So, as people get dressed up in the standard capes and garb and worry about the ghosties and ghoulies, they should spare a thought for the most gruesome possibility next year and beyond for this country we love. When thinking what the taxman would be up to under Labour’s policies of spending and borrowing, I’m not so scared of being grabbed by the ghosties – I’m more worried about being grabbed by the goolies.


Happy Bandi Chhor Divas and Diwali in Kempston


Happy Bandi Chhor Divas to Sikh people and happy Diwali to Hindus, both in Kempston and throughout the world.

Bandi Chhor Divas celebrates the liberation of Guru Hargobind Ji (the ‘True Emperor’) along with fifty two other princes from imprisonment in Gwalior; it is therefore also symbolic of the Sikh people’s eventual liberation from tyranny. The date is shared with Diwali because the True Emperor re-entered Amritsar during Diwali festivities, which I imagine put celebrations into full swing for Sikhs there.

Diwali is a ‘festival of lights’, and its literal translation is ‘a series (or row) of lights/lamps’. It dates back to ancient times in India, and signifies the triumph of light over darkness, knowledge over ignorance, and hope over despair. In fact, the hope of Diwali is not dissimilar to what St Francis of Assisi from within the Christian faith prayed of his own actions:

“Where there is hatred, let me sow love; Where there is injury, pardon; Where there is discord, harmony; Where there is error, truth; Where there is doubt, faith; Where there is despair, hope; Where there is darkness, lightAnd where there is sadness, joy.”

All in all, not a bad hope from the perspective of any religion or none! Happy Bandi Chhor Divas/Diwali.

Speak up, be heard

speak up

Since being selected as a Councillor candidate, I have knocked on doors across the whole of Kempston Central & East – from behind the Keep and by the river down to behind Sainsbury’s and near the Post Office. Having spoken to a lot of people in the area, I sense there is a real concern that the channels of communication and working out who to speak to about any particular issue are not clear. That is why I have set up a Facebook Group here, as well as giving people the possibility to contact me through this website.

Not everyone has access to a computer, and people sometimes don’t have the technological knowhow or time, so it is important to get out in the community and speak to people – that’s what I’ve been doing for the last year. From the doorstep, I’ve heard serious concerns about crime from people in Eastdale Close; concerns about parking from people in Littledale Street and Thornton Street; concerns about antisocial behaviour on Margetts Road and by Addison Park; concerns about shoddy public places and overgrowing trees from people between Bedford Road and Bunyan Road; concerns about traffic from people on Elstow Road; and much more. By getting out in the community, I’ve heard first-hand what people care about.

But it is impossible for your local representatives (of whichever party) to hear everything that’s going on all of the time – that’s why I have invested time into a Facebook group and website so people can contact me. For those who can make contact, please do: it would be great to hear what you think can be made better about Kempston Central & East or about Bedford Borough more generally. And if you know someone whose age, financial situation, disability, or lack of technical knowhow prevents them from getting in contact online, please get in contact on their behalf: that’s the kind of community it would be great to nurture in Kempston, where people are more engaged with their own ideas on how to make things better, and willing to get in contact for those who can’t.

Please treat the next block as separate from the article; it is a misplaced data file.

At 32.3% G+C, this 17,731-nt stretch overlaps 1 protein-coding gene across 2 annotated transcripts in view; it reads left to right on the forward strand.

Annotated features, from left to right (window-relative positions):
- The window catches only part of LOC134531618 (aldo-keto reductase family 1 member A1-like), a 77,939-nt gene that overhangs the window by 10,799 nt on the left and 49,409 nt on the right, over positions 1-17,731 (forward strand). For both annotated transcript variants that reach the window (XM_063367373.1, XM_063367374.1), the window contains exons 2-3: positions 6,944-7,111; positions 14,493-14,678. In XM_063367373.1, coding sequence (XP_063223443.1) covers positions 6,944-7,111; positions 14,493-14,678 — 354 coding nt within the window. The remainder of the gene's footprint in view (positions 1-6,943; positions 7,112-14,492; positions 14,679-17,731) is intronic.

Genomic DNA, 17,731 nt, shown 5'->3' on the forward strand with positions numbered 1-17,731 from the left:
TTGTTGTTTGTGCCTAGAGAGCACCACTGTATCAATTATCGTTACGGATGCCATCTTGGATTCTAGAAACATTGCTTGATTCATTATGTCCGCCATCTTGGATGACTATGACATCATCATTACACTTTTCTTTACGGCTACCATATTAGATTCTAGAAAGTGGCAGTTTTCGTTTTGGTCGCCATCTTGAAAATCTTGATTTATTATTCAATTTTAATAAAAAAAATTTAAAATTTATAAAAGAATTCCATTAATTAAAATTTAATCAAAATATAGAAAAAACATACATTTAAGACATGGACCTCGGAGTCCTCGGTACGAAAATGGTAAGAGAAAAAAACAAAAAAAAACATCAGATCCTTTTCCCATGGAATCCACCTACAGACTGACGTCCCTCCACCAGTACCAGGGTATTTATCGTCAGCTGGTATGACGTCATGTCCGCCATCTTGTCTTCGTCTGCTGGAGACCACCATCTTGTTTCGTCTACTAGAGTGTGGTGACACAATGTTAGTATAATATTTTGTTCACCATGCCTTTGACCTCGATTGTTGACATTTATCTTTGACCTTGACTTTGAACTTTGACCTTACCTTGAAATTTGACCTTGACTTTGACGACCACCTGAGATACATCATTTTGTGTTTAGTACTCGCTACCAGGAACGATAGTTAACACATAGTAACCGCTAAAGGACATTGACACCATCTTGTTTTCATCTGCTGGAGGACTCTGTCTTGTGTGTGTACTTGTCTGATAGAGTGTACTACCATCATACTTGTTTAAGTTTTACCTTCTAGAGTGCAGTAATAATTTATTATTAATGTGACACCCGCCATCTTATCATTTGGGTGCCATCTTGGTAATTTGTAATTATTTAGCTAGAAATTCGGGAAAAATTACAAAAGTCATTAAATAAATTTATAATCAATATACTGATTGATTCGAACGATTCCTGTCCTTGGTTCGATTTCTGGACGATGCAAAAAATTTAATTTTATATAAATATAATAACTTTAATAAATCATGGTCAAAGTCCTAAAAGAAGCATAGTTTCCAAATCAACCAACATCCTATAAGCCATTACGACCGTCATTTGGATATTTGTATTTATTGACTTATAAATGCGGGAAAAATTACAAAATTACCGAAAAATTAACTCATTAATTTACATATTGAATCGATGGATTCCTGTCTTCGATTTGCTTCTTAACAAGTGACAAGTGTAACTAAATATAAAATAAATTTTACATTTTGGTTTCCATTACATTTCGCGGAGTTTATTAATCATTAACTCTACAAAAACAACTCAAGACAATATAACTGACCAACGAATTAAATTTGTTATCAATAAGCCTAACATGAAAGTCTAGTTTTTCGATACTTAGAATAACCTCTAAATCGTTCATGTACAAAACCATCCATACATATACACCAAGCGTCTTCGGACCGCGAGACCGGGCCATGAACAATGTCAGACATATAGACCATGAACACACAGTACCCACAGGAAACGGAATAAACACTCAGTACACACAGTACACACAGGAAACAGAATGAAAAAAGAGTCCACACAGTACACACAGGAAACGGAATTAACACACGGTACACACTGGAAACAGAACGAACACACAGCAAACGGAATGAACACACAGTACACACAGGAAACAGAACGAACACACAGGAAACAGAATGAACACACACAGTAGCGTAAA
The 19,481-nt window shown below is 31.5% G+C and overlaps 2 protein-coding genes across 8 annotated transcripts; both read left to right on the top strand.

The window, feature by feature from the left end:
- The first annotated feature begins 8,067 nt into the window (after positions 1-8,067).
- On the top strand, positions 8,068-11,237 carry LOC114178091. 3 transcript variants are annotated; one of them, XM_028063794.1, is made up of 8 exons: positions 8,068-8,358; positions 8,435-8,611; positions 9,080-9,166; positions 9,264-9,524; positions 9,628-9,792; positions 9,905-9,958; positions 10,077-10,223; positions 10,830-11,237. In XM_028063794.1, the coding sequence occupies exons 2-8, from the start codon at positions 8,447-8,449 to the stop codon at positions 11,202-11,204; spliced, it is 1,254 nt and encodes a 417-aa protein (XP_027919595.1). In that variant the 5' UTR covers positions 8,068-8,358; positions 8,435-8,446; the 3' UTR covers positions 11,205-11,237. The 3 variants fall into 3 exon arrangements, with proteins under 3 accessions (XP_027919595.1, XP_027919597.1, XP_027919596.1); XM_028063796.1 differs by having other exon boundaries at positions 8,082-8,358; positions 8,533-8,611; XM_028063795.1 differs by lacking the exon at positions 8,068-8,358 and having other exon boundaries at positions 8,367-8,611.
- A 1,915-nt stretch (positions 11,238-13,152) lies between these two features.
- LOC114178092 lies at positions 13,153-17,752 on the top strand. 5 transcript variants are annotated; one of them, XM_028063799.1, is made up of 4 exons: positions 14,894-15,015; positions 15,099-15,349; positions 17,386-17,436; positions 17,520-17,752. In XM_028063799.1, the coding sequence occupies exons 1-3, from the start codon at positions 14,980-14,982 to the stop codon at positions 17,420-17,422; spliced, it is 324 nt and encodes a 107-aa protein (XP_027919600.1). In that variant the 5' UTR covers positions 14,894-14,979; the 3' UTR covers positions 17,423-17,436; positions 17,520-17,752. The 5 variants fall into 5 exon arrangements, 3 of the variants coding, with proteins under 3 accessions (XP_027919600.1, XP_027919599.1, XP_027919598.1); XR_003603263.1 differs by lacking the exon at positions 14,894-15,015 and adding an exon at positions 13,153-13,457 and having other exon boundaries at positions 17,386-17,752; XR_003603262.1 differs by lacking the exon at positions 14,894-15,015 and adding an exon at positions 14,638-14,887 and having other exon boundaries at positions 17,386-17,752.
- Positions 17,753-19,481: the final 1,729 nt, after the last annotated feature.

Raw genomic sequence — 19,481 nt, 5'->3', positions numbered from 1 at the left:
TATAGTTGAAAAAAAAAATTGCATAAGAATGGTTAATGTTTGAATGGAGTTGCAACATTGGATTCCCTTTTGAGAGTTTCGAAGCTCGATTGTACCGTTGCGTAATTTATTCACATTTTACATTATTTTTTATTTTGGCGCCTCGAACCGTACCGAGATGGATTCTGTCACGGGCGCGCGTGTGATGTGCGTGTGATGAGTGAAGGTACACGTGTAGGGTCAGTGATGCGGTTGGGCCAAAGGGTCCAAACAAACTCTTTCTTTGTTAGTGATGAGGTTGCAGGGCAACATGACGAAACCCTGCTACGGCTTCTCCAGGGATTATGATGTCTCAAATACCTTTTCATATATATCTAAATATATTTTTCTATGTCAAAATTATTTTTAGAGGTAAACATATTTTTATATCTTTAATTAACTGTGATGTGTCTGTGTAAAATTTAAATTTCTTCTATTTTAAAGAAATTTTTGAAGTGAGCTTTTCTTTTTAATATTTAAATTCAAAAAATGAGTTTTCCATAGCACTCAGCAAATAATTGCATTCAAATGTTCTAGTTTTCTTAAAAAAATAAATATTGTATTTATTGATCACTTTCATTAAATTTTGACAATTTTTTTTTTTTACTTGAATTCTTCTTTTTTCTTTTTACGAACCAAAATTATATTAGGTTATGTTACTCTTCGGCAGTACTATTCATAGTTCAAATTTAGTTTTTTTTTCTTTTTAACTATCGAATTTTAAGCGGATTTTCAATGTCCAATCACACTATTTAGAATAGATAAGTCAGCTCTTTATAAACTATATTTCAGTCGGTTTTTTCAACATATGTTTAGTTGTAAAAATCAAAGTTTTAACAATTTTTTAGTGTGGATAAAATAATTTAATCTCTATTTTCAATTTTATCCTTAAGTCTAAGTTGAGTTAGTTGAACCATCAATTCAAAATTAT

By setting up these channels of communication, I hope to hear a lot from people in Kempston in the run up to the election. If I’m lucky enough to be voted in, I will then have the best possible idea of how to serve Kempston Central & East. Otherwise, what’s the point in running?!

Please get in contact!



St John’s Special School and College received ‘outstanding’ Ofsted report

I just wanted to celebrate St John’s immense success at recently having received its fourth ‘outstanding’ report from Ofsted in a row! Despite stringent Ofsted reporting, the school passed with flying colours, and is a real credit to Kempston. It would be good to hear how the school feels the local council can help support and sustain the outstanding contribution it offers to our local community, which is why I have got in contact with the interim Head to work out exactly what route we should take to ensure this happens. 

But in the meantime, party time – fantastic news in our local area, and something to be very proud of!

St Johns Special School

Anthony welcomes national insurance cuts to make people in Kempston more financially secure

Earlier this year, this government brought in a national insurance waiver worth £2,000 per year. This means that local small businesses in Kempston will be more able to expand their workforce, providing more jobs and growing in the community.

National insurance is a tax against jobs and a tax against the poor. It means that businesses are less likely to employ people due to the additional cost, and low and middle income taxpayers are dealt an extra stealth tax in their payslips. That is why I support this move to waive the first £2,000 of national insurance for small businesses, and that is why I would eventually like to see the tax completely abolished in a major shake up of the tax system. That would only be nearly possible with a Conservative majority, which is why voting Conservative ain’t a bad idea in May 2015, locally and nationally!